She wanted to believe that everyone was on the same page now, but that would be

foolish. This was the imperial courts of Sandrin after all. Coercion and deception went hand-in-

hand. They had managed to convince the nobles and the representatives of the need for

compliance, but she never forgot that the courtiers’ willingness to behave only went so far. The

moment the threat from the heavens had passed, they would make Sebastian and Ciardis’s rule a

living hell.

And why shouldn’t they? Thanar asked in a mockingly innocent tone. You give them

nothing better to do.

They’re grown men and women, Ciardis snapped at him internally.

Who are but children in larger bodies, said a voice that Ciardis was surprised to find

belonged to Sebastian. I grew up in these courts. I know how to handle them. We just need to get

through this ceremony first. This one. Then war.

Ciardis couldn’t disagree with that, so she looked over at the magistrate with her own

sense of frustration glimmering in her eyes.

She desperately wanted to get this transference over with; they all did.

“The first step of the transfer of power was really a formality, if you will,” the magistrate

said in a hurried voice. “This one…this is the one you need to make sure that the protection and

spells set in place in the past by the imperial family line recognize their new master. The new

Emperor of Algardis.”

Hurriedly, she asked the magistrate, “And how is that to be done magistrate?”
He cleared his throat and then said, “Well, to instigate the true passing of power from one

ruler to another, we must follow the traditions.”

Ciardis narrowed her eyes as she said suspiciously, “Sebastian’s power has always been

his own. That was proven. He has the connection to the Landwight already.”

The magistrate looked down his beaky nose at her. “That may be so, but that is just one

form of power that the ruler wields. It is the prince heir’s natural instinct to convene with the

land. As emperor he won’t convene, he will mandate.”

Voice firm, Sebastian, now officially if not actively installed as emperor, said, “And how

is that done?”

“Yes, how?” Ciardis said, letting sarcasm drip from her voice.

She wasn’t sure she liked where this was going.

She definitely didn’t like what had been supposed to be a simple ceremony being dragged

out into an uncertain affair. They had plans to lay and a goddess to slay. Ceremonial procedures

were getting in her way. Their way.

The magistrate must not have had a death wish, because he quickly dropped his arrogant

tone and went for a more appeasing expression as he spread his hands and gave them what he

probably thought was a placating look.

To Ciardis he looked like the dog who had peed in the corner and was desperately trying

to look like he had no idea where the “accident” had come from.

Which suited her just fine. She always found out who was responsible for errors in the

end, and that person would pay. Magistrate or not.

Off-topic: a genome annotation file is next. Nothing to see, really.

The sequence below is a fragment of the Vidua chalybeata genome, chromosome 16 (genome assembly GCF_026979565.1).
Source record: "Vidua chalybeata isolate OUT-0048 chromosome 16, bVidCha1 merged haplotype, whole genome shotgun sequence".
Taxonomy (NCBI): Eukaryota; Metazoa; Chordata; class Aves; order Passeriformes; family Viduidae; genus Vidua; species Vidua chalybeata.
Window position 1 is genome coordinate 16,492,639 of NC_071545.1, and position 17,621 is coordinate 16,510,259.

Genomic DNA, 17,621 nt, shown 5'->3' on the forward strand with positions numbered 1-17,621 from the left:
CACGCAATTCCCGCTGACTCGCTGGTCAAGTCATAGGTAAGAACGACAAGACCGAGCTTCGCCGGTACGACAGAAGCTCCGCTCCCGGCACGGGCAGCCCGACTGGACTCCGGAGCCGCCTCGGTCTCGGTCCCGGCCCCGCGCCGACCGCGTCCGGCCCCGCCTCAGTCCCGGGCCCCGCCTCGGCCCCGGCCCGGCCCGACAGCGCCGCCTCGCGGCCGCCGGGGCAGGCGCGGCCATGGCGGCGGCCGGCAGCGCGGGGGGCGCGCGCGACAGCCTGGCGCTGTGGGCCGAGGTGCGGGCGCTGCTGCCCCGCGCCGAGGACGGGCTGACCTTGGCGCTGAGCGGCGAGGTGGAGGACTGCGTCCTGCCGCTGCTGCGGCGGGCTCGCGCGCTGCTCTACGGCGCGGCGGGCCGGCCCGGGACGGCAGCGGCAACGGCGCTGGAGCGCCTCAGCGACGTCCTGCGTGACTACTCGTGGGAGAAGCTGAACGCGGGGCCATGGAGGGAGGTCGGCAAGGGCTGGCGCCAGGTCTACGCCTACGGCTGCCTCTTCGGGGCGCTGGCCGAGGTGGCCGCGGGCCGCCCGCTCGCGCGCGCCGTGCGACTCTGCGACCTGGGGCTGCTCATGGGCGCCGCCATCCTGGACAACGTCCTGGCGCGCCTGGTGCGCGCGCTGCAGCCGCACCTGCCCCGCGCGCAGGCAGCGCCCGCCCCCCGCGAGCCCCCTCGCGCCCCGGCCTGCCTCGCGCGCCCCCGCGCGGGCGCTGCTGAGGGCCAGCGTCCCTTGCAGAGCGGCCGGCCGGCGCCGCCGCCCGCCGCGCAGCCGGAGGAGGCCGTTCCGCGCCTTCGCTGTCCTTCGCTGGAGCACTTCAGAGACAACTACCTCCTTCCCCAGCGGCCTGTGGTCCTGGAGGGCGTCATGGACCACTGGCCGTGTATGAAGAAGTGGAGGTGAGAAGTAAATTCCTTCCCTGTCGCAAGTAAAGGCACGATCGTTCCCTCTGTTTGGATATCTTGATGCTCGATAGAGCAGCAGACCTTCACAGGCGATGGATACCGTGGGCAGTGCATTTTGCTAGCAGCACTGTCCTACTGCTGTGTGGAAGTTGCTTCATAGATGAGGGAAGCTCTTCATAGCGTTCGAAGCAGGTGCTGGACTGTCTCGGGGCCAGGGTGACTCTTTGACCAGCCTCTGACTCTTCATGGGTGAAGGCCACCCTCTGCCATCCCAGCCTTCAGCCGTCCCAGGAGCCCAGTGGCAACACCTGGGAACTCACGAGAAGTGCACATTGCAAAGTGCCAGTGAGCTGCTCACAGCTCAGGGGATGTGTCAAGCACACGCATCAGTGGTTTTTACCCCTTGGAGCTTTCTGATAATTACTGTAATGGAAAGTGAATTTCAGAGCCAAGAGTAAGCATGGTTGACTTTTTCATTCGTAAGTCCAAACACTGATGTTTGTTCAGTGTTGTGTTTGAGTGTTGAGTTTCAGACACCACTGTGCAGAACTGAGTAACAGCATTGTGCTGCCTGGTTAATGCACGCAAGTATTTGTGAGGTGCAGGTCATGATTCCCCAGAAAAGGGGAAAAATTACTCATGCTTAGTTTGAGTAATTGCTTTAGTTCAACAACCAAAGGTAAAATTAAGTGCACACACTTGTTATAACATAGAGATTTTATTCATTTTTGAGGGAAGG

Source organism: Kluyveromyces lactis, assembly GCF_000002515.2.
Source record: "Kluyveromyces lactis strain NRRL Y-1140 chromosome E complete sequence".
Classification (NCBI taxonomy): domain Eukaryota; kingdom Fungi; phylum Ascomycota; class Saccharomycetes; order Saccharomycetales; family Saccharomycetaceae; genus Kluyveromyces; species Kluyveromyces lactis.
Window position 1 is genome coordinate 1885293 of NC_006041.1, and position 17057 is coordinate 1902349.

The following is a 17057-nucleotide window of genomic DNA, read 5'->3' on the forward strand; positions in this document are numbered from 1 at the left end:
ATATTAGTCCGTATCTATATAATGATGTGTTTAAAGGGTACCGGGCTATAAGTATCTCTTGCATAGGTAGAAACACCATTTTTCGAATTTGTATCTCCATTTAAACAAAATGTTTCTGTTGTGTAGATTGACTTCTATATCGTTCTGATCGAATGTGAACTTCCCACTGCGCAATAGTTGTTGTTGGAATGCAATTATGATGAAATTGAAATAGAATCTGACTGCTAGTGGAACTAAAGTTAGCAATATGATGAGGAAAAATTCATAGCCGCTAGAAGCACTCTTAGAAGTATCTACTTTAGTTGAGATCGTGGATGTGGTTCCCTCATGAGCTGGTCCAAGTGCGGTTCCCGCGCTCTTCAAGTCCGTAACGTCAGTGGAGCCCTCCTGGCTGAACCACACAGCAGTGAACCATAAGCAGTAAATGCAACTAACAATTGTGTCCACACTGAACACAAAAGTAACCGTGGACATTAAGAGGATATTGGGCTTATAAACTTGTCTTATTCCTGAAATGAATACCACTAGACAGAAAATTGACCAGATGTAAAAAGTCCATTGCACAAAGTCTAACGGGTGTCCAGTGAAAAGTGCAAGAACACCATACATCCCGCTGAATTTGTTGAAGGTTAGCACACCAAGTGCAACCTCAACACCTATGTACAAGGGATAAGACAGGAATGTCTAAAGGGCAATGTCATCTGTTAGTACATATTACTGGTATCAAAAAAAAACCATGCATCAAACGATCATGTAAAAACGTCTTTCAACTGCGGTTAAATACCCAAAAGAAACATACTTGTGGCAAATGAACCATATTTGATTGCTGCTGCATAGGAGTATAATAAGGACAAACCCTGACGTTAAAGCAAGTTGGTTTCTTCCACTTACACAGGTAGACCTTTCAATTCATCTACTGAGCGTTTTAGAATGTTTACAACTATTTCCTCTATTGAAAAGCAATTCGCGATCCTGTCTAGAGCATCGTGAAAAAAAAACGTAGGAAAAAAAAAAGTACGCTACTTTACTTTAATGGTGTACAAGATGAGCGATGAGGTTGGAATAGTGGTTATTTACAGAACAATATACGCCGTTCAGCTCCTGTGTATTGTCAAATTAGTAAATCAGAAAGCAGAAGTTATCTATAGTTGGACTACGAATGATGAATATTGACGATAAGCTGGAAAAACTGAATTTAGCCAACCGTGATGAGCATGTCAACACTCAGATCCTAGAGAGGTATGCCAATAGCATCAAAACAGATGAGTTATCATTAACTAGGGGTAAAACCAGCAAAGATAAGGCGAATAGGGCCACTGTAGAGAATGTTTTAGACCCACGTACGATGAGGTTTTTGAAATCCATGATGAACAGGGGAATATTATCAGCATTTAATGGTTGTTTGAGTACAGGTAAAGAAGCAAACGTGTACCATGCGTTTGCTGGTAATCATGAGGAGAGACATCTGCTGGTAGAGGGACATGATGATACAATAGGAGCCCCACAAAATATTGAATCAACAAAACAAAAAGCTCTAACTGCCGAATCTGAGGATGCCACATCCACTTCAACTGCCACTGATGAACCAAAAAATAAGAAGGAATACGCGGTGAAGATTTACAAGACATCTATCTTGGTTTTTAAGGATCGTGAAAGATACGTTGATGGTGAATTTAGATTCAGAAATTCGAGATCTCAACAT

Calm down, Ciardis¸ she heard Sebastian say appealingly in her head. He hasn’t actually

done anything wrong.
Yet, she snapped back.

Do I detect a note of anxiety in your voice? Thanar said with no little amusement.

Shut it, Thanar, Sebastian retorted as he quickly as he turned to her. And as for you,

Ciardis—

What? she asked in a tone that was just short of a pout.

He’s a justice of the peace—try not to fry him where he stands, Sebastian asked with a bit

of desperation. He tilted his head to the side to emphasize his remarks.

Ciardis glanced down in the direction of his gaze and saw unfortunate lightning sparks

jumping from clenched fingertip to fingertip on both of her balled hands.

She sighed unhappily and opened her fists to gently smooth her dress out.

A gesture that helped her calm down immensely.

It’s a good thing I took a bit of time to change, she thought placidly. I’d hate to see the

reaction of the lightning to the metal bits on the belt I was wearing.

She didn’t think the interaction would have hurt her, but there was no telling whom the

bits of energy would have hit if they’d been forced to peel off in opposite directions upon contact

with the metal.

When she looked back up from her careful attention to her embroidery, anything to give

her time to let her pent-up magic distribute itself peacefully back into her core and along the

connecting strands of magic back to her bondmates’ cores, her gaze focused with convenient

sharpness on the still-standing magistrate.

He got the message loud and clear.

“As I was saying,” the man said in a harried voice, “we can move on to our second—and

very quick—procedure.”
Murmuring in the circling nobles around them made Ciardis severely side-eye several

suspects, but one brave man still spoke up, “Yes, it’s time to pass the crown.”

Ciardis counted mentally to three in her head and closed her eyes.

She was trying to keep her impatience in check.

It was working. Sort of.

As patiently as she could, she asked, “Yes, why don’t we proceed. It would help if you

explained the necessary accomplishments needed.”